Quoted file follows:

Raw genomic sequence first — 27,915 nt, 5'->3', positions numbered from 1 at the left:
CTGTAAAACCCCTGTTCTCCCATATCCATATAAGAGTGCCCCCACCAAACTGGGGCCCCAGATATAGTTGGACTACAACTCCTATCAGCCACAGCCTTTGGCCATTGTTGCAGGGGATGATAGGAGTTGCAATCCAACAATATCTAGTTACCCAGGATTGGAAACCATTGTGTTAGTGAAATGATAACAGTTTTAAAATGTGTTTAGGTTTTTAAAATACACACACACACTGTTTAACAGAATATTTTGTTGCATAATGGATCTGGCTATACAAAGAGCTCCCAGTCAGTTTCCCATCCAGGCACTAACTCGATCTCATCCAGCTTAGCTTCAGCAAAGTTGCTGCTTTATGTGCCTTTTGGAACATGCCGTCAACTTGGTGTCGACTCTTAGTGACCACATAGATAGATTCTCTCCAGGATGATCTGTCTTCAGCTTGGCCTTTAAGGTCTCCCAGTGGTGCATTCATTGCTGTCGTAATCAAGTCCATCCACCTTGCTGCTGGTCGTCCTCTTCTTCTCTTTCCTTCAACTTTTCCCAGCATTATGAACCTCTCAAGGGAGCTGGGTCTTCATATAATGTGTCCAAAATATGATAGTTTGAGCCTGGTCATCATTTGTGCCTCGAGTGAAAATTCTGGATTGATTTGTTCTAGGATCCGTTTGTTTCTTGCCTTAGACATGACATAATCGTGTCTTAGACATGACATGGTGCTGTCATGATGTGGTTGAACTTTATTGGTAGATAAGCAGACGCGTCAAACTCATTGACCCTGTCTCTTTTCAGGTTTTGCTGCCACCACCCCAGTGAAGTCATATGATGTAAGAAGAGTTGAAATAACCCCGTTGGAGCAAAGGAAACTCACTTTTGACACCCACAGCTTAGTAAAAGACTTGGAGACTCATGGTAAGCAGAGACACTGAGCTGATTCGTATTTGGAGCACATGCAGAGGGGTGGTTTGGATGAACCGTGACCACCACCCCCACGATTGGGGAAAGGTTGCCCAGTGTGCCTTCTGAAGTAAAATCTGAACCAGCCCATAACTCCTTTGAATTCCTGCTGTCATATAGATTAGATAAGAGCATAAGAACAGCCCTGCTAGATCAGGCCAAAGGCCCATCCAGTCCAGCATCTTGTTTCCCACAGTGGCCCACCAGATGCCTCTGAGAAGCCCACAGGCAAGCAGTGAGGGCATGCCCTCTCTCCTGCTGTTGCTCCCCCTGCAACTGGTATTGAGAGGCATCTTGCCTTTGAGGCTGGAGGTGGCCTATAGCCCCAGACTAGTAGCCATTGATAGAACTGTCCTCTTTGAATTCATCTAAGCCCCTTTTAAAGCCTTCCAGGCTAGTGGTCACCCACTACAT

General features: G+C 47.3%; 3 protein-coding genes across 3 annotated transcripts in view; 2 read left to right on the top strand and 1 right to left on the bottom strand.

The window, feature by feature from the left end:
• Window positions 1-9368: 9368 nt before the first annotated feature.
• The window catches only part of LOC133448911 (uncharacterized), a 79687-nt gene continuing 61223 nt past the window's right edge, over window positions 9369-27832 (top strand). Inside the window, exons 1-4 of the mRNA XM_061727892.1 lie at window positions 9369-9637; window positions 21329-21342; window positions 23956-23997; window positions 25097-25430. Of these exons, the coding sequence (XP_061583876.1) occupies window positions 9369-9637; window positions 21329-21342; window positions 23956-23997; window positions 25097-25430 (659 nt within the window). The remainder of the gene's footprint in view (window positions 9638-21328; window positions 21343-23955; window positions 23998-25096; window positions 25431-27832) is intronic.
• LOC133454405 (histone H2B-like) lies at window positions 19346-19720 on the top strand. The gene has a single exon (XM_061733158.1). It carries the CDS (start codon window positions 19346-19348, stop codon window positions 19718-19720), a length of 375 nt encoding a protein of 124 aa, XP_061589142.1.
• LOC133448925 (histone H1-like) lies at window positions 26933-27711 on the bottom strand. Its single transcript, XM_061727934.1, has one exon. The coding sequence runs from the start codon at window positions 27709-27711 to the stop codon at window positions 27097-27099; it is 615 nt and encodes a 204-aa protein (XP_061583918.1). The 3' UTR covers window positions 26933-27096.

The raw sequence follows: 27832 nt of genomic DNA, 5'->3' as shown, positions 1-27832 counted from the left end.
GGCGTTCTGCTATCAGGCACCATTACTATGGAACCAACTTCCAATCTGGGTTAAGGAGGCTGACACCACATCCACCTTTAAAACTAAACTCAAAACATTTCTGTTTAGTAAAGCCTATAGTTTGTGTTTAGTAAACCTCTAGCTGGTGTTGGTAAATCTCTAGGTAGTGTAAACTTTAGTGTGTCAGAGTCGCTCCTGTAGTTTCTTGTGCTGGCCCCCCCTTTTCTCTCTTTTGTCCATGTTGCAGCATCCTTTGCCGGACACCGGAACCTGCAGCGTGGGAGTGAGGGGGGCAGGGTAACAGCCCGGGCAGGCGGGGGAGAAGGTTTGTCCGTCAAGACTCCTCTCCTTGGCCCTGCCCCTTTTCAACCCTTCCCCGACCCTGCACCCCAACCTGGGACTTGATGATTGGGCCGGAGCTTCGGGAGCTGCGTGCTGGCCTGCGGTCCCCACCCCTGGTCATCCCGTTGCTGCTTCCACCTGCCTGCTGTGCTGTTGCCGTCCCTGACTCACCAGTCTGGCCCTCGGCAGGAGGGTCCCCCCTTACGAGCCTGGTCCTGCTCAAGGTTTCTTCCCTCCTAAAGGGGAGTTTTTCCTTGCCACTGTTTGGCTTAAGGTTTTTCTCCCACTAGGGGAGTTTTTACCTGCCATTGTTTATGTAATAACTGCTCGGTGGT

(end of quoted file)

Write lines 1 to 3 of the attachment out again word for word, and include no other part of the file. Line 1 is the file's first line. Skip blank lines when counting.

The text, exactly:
Raw genomic sequence first — 27,915 nt, 5'->3', positions numbered from 1 at the left:
CTGTAAAACCCCTGTTCTCCCATATCCATATAAGAGTGCCCCCACCAAACTGGGGCCCCAGATATAGTTGGACTACAACTCCTATCAGCCACAGCCTTTGGCCATTGTTGCAGGGGATGATAGGAGTTGCAATCCAACAATATCTAGTTACCCAGGATTGGAAACCATTGTGTTAGTGAAATGATAACAGTTTTAAAATGTGTTTAGGTTTTTAAAATACACACACACACTGTTTAACAGAATATTTTGTTGCATAATGGATCTGGCTATACAAAGAGCTCCCAGTCAGTTTCCCATCCAGGCACTAACTCGATCTCATCCAGCTTAGCTTCAGCAAAGTTGCTGCTTTATGTGCCTTTTGGAACATGCCGTCAACTTGGTGTCGACTCTTAGTGACCACATAGATAGATTCTCTCCAGGATGATCTGTCTTCAGCTTGGCCTTTAAGGTCTCCCAGTGGTGCATTCATTGCTGTCGTAATCAAGTCCATCCACCTTGCTGCTGGTCGTCCTCTTCTTCTCTTTCCTTCAACTTTTCCCAGCATTATGAACCTCTCAAGGGAGCTGGGTCTTCATATAATGTGTCCAAAATATGATAGTTTGAGCCTGGTCATCATTTGTGCCTCGAGTGAAAATTCTGGATTGATTTGTTCTAGGATCCGTTTGTTTCTTGCCTTAGACATGACATAATCGTGTCTTAGACATGACATGGTGCTGTCATGATGTGGTTGAACTTTATTGGTAGATAAGCAGACGCGTCAAACTCATTGACCCTGTCTCTTTTCAGGTTTTGCTGCCACCACCCCAGTGAAGTCATATGATGTAAGAAGAGTTGAAATAACCCCGTTGGAGCAAAGGAAACTCACTTTTGACACCCACAGCTTAGTAAAAGACTTGGAGACTCATGGTAAGCAGAGACACTGAGCTGATTCGTATTTGGAGCACATGCAGAGGGGTGGTTTGGATGAACCGTGACCACCACCCCCACGATTGGGGAAAGGTTGCCCAGTGTGCCTTCTGAAGTAAAATCTGAACCAGCCCATAACTCCTTTGAATTCCTGCTGTCATATAGATTAGATAAGAGCATAAGAACAGCCCTGCTAGATCAGGCCAAAGGCCCATCCAGTCCAGCATCTTGTTTCCCACAGTGGCCCACCAGATGCCTCTGAGAAGCCCACAGGCAAGCAGTGAGGGCATGCCCTCTCTCCTGCTGTTGCTCCCCCTGCAACTGGTATTGAGAGGCATCTTGCCTTTGAGGCTGGAGGTGGCCTATAGCCCCAGACTAGTAGCCATTGATAGAACTGTCCTCTTTGAATTCATCTAAGCCCCTTTTAAAGCCTTCCAGGCTAGTGGTCACCCACTACAT

General features: G+C 47.3%; 3 protein-coding genes across 3 annotated transcripts in view; 2 read left to right on the top strand and 1 right to left on the bottom strand.